Instead of just focusing on human DNA, which in the other
studies had yielded limited results, she looked at
multiple sets of genes — and not just from humans. 

“There are a lot of naturally occurring dog diseases — especially
psychiatric diseases — that are very similar to human diseases,”
Hyun Ji Noh, a geneticist at
the Broad Institute and the lead author on the study, told
Business Insider. “So to me it was sort of natural to put
dog studies in the context of human disease.”

alone sad depressed sea

Noh’s paper looked at hundreds of genes that had been
implicated in psychiatric disease in dogs, mice, and people.

In humans, the researchers found 608 genes. To find out
which of these 608 genes was actually tied to OCD, Noh
compared what they looked like in hundreds of
people with and without the disorder. By the end of the analysis,
just four genes emerged that showed up repeatedly in mutated form
in people with OCD. 

In these four genes, “a lot of mutations kept showing
up for OCD patients but not in the healthy individuals,” Noh

In other words, these four genes likely play a key role in
the biology of the disorder. Still, having a mutation in one of
these four genes doesn’t necessarily mean you’ll go on to develop

“We know people who have OCD are more likely
to have these changes in these genes. But this is one
of potentially 100 things that will determine if you have OCD,”
said Karlsson, who also worked on the paper. “It’s complicated,”
she said.

Chasing ‘depression genes’

Like OCD, researchers say depression is influenced heavily by our
DNA. But unlike OCD, it’s fairly common, occurring in
an estimated 16.1 million Americans
. Current treatments
for depression haven’t changed much since the 1950s, and they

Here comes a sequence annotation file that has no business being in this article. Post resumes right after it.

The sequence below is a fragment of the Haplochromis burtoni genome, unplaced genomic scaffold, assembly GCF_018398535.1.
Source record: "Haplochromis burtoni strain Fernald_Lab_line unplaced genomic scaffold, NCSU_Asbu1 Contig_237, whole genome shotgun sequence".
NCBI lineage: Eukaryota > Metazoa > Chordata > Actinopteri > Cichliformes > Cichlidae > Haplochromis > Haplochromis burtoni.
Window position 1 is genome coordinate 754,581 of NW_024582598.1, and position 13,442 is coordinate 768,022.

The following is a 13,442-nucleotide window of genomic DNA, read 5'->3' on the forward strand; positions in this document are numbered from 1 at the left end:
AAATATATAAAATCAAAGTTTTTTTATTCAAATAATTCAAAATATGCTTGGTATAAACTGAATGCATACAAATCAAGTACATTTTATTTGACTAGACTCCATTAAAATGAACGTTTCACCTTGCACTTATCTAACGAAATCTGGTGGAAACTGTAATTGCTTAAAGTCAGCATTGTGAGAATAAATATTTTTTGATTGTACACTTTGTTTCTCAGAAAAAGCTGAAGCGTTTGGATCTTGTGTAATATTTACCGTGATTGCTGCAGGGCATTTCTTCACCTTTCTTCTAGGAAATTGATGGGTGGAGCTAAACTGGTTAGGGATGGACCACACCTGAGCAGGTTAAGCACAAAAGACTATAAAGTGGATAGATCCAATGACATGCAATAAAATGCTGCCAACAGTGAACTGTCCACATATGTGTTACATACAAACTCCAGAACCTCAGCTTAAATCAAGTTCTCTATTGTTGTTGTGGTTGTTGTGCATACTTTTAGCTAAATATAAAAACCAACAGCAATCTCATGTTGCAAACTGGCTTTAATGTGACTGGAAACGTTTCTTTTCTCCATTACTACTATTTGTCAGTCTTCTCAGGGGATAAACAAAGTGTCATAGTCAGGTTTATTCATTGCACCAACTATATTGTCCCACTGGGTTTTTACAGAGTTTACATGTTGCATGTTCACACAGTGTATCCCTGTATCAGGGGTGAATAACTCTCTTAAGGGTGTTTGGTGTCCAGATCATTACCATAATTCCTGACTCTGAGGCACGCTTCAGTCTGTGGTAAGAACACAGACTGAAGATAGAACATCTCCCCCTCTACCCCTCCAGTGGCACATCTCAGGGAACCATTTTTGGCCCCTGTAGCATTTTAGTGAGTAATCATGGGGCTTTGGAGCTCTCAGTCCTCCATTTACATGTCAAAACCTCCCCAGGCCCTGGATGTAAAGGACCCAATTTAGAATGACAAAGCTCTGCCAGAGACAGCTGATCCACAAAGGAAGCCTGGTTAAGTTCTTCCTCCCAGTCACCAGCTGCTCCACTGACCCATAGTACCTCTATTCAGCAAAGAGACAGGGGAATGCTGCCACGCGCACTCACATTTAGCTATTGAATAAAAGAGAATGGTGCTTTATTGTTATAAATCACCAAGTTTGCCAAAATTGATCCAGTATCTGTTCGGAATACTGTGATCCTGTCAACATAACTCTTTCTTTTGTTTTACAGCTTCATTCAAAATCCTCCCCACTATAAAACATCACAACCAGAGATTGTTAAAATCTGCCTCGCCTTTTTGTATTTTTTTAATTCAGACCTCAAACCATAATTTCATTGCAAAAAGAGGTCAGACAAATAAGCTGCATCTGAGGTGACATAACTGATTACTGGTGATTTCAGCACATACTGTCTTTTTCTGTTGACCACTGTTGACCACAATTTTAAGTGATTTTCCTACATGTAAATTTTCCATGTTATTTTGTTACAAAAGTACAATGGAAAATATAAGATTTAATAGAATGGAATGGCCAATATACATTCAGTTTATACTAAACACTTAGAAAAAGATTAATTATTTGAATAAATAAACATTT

don’t work for everyone.

So, in an effort to find out more about what exactly causes the
illness, researchers published a paper in the summer of
2016 in the journal Nature Genetics in which they
pinpointed 17 genetic variations, or tweaks in particular genes,
that appear to be tied to major depressive disorder, the most
debilitating form of the disease that’s currently
the leading
cause of disability worldwide

The researchers got their data from personal genomics
company 23andMe. 

Using data from more than 75,600 people who told the company
that they’d been clinically diagnosed with depression and more
than 231,700 people who reported no history of depression, Perlis
and his team were able to identify 17 areas on DNA that appear to
be linked with depression. They also found some ties between
these areas and those which have been previously identified
as possibly playing a role in other psychiatric disorders,
such as schizophrenia.

Scientists have been looking for such genetic
hallmarks of depression for years
. And while some, like
a 2013
study in the journal The Lancet
and a
2015 paper in the journal Nature
, have
yielded promising clues, none have been able to spot any
precise, reliable genetic markers of the disease.

At least
not until now

“My group has been chasing depression genes for more than a
decade without success, so as you can imagine, we were really
thrilled with the outcome,” Perlis said.

The hope is that identifying these watermarks in our DNA — tiny
areas on genes where high amounts of variation tend to occur
among individuals — will help us better understand how
genetics and behavior interact to influence disorders like

Still, Perlis said, “this is really just the beginning. Now
the hard work is understanding what these findings tell us about
how we might better treat [these disorders].”